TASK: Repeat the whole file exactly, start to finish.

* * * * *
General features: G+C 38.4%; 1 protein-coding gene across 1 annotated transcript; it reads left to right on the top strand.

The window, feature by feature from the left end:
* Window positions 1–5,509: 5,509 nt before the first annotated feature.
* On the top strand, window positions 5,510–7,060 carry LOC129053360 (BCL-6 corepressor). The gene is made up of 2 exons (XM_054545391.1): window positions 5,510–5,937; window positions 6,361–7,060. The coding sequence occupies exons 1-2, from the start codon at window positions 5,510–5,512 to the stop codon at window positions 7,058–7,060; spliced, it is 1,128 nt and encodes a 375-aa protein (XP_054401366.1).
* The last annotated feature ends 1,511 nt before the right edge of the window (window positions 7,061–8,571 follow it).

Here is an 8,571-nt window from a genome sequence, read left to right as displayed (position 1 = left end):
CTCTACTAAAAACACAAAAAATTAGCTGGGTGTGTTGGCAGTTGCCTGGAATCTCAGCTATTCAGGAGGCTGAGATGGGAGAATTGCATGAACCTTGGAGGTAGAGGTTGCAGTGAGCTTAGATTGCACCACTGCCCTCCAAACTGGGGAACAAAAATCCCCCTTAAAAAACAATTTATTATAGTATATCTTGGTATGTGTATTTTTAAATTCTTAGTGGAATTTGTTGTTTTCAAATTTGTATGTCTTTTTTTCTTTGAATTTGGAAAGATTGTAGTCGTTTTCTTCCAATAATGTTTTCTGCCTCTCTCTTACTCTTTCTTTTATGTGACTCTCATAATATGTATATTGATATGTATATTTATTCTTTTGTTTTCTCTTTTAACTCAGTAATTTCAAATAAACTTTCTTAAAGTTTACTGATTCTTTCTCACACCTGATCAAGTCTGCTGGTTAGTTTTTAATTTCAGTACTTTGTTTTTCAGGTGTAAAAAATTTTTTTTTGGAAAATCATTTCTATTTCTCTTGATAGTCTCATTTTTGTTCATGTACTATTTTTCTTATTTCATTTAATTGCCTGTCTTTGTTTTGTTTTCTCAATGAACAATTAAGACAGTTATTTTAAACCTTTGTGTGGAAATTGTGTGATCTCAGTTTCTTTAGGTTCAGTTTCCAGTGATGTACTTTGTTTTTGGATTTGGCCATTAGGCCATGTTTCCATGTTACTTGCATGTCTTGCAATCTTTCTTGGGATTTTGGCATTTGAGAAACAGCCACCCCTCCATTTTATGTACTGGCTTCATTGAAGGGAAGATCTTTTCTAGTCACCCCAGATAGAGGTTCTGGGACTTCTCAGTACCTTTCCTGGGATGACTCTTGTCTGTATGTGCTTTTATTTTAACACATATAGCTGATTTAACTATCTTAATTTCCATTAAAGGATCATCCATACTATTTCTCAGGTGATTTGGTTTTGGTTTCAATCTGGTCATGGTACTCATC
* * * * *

General features: G+C 38.4%; 1 protein-coding gene across 1 annotated transcript; it reads left to right on the top strand.

The window, feature by feature from the left end:
* Window positions 1–5,509: 5,509 nt before the first annotated feature.
* On the top strand, window positions 5,510–7,060 carry LOC129053360 (BCL-6 corepressor). The gene is made up of 2 exons (XM_054545391.1): window positions 5,510–5,937; window positions 6,361–7,060. The coding sequence occupies exons 1-2, from the start codon at window positions 5,510–5,512 to the stop codon at window positions 7,058–7,060; spliced, it is 1,128 nt and encodes a 375-aa protein (XP_054401366.1).
* The last annotated feature ends 1,511 nt before the right edge of the window (window positions 7,061–8,571 follow it).

Here is an 8,571-nt window from a genome sequence, read left to right as displayed (position 1 = left end):
CTCTACTAAAAACACAAAAAATTAGCTGGGTGTGTTGGCAGTTGCCTGGAATCTCAGCTATTCAGGAGGCTGAGATGGGAGAATTGCATGAACCTTGGAGGTAGAGGTTGCAGTGAGCTTAGATTGCACCACTGCCCTCCAAACTGGGGAACAAAAATCCCCCTTAAAAAACAATTTATTATAGTATATCTTGGTATGTGTATTTTTAAATTCTTAGTGGAATTTGTTGTTTTCAAATTTGTATGTCTTTTTTTCTTTGAATTTGGAAAGATTGTAGTCGTTTTCTTCCAATAATGTTTTCTGCCTCTCTCTTACTCTTTCTTTTATGTGACTCTCATAATATGTATATTGATATGTATATTTATTCTTTTGTTTTCTCTTTTAACTCAGTAATTTCAAATAAACTTTCTTAAAGTTTACTGATTCTTTCTCACACCTGATCAAGTCTGCTGGTTAGTTTTTAATTTCAGTACTTTGTTTTTCAGGTGTAAAAAATTTTTTTTTGGAAAATCATTTCTATTTCTCTTGATAGTCTCATTTTTGTTCATGTACTATTTTTCTTATTTCATTTAATTGCCTGTCTTTGTTTTGTTTTCTCAATGAACAATTAAGACAGTTATTTTAAACCTTTGTGTGGAAATTGTGTGATCTCAGTTTCTTTAGGTTCAGTTTCCAGTGATGTACTTTGTTTTTGGATTTGGCCATTAGGCCATGTTTCCATGTTACTTGCATGTCTTGCAATCTTTCTTGGGATTTTGGCATTTGAGAAACAGCCACCCCTCCATTTTATGTACTGGCTTCATTGAAGGGAAGATCTTTTCTAGTCACCCCAGATAGAGGTTCTGGGACTTCTCAGTACCTTTCCTGGGATGACTCTTGTCTGTATGTGCTTTTATTTTAACACATATAGCTGATTTAACTATCTTAATTTCCATTAAAGGATCATCCATACTATTTCTCAGGTGATTTGGTTTTGGTTTCAATCTGGTCATGGTACTCATC